"Oh, but look at the size of that tumor," he added, "I can't believe how fast it has grown."
We talked about realities. He listened as I talked of the life he had displayed in the last two hours. And I could hear myself, too. My answer was in my own words. What a way to go out. Dr. Judkins confirmed my words with his own. He told me that we could wait another week or two and eek out a few more good moments, maybe. But one more week or two more weeks at the end of such an epic life weren't going to mean so much to Otis, especially as the tumor continues to grow at such a rapid pace and cause who knows how much discomfort. In a week or two I could be bringing in a dog who had no dignity left. As it was, I was sending him out on top.
Then, before I could waver, Dr. Judkins pulled out a tranquilizer at administered a shot.
"This will make him real sleepy. I'll come back in about ten minutes," he said.
And with that, the hardest ten minutes of my life began. So many memories come flooding in. 13 years of memories to be exact. That's been my experience with pets. They represent a timeline. In this case, Otis represented my life's highest highs and lowest lows. My marriage to Alice. The loss of my mom. The birth of my son. A 17,000 mile journey through 48 states with my best friend, Seamus, sharing shotgun with Otis. The loss of my other best friend, Hawthorne. Divorce. Bachelorhood. Another marriage. Another baby. All of those things come flooding back. They race through your mind as though it is you yourself who is facing the "needle of oblivion". How could all of that happen in such a short period? Maybe that's why our dog's life spans or so short. Maybe they see too much, especially when you think of their capacity for compassion and love. When we are high, they are higher. And when we are low, they are lower. They take it all on. And that's gotta wear them out.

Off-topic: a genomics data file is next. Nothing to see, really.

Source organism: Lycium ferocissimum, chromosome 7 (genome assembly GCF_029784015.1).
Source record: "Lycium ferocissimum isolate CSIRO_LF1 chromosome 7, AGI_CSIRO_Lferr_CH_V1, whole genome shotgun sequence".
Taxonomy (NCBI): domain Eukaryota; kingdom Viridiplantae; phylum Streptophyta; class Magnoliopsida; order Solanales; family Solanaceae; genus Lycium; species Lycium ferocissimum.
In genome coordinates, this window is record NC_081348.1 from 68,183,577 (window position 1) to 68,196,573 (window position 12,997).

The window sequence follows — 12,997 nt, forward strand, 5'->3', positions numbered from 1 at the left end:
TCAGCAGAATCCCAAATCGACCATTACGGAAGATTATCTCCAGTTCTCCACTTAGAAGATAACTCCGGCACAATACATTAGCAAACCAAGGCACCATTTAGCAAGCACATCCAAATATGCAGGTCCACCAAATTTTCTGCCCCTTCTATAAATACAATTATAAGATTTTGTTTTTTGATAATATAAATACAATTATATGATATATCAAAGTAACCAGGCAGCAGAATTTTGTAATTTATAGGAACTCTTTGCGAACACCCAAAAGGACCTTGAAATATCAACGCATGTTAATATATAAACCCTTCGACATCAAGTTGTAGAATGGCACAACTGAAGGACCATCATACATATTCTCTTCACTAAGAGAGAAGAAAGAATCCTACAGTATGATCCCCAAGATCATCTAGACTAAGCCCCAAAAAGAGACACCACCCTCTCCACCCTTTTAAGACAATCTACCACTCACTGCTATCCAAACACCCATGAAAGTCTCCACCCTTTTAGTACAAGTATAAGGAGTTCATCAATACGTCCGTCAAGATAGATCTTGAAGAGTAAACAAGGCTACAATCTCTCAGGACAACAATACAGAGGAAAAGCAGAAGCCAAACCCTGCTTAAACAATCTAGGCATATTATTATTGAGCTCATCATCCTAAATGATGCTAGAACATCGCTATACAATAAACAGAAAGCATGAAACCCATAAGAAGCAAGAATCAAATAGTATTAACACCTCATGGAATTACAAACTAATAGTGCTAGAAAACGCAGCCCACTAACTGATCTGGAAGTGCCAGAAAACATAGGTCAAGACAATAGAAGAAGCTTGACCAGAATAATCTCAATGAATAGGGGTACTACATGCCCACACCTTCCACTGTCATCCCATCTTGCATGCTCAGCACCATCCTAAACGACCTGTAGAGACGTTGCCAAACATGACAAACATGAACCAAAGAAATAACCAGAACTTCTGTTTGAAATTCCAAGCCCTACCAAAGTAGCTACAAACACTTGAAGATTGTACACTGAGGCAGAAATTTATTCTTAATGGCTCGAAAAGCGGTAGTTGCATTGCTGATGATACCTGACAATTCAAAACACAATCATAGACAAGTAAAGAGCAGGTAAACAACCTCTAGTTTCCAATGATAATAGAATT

He lay there feeling the effects. Alice and I took turns whispering in his ear and stroking his head.